The Cyprus Investment Programme is ranked among the top 10 programmes in the world for global citizenship. It was established to attract foreign direct investment and encourage high-net-worth individuals to settle and conduct business in Cyprus, thereby boosting the nation's economy. One of the programme's key features is its investment policy, under which non-EU citizens can obtain Cypriot citizenship by making specific investments. This article examines recent amendments to the programme.
In January 2019 the US Department of Homeland Security passed a rule that amended the regulations governing the H-1B cap-subject selection process. One of the biggest changes requires employers seeking to file an H-1B cap-subject petition to register the foreign national with the US Citizenship and Immigration Services online electronic registration system. This article sets out some of the items to be aware of with respect to the online electronic registration system for the upcoming H-1B cap season.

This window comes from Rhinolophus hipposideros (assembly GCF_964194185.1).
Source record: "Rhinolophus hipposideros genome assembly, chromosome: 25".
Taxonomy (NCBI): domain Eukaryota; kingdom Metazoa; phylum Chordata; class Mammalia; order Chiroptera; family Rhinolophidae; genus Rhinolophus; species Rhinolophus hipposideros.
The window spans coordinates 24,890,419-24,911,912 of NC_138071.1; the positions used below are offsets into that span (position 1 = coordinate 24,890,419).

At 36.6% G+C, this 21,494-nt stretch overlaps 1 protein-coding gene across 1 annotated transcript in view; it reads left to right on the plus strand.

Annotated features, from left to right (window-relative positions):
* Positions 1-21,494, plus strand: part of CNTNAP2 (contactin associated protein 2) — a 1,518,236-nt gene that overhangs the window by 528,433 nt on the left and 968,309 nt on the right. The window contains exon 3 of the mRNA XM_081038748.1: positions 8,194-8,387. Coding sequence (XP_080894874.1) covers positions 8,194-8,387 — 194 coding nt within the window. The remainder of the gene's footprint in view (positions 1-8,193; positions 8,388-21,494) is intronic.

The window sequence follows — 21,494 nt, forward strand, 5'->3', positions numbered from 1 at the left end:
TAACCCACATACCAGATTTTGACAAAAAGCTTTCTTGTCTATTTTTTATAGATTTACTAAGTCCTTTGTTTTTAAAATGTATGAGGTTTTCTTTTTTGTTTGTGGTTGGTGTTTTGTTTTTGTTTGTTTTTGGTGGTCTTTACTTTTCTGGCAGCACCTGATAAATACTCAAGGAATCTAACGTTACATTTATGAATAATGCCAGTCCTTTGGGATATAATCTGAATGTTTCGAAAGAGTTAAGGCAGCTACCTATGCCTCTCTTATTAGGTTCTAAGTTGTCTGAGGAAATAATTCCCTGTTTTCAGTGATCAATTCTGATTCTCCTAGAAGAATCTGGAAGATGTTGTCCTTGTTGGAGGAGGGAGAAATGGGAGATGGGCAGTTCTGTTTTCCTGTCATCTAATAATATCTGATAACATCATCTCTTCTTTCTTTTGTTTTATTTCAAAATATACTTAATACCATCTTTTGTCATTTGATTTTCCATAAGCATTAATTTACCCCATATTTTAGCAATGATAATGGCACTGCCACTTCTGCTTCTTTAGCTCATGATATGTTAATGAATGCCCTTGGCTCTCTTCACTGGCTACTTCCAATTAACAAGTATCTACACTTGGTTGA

The Agreement on Admission to the Labour Market for a Temporary Transitional Period following the Withdrawal of the United Kingdom from the European Union and the Free Movement of Persons will provide facilitated access to the labour market for British nationals in Switzerland and for Swiss nationals in the United Kingdom after Brexit. The agreement will serve as a transition regime in the event of a no-deal Brexit and would be entered into for a limited period until 31 December 2020.
The Ministry of Human Resources and Emiratisation recently announced that private companies in the United Arab Emirates may now employ men who have been sponsored by their families on a dependant visa. The ministry has already begun issuing two-year work permits to eligible men sponsored by their families according to the announcement. Until now, only women sponsored by their families were entitled to work. Men were entitled to a work permit only if covered by their employer's visa allocation.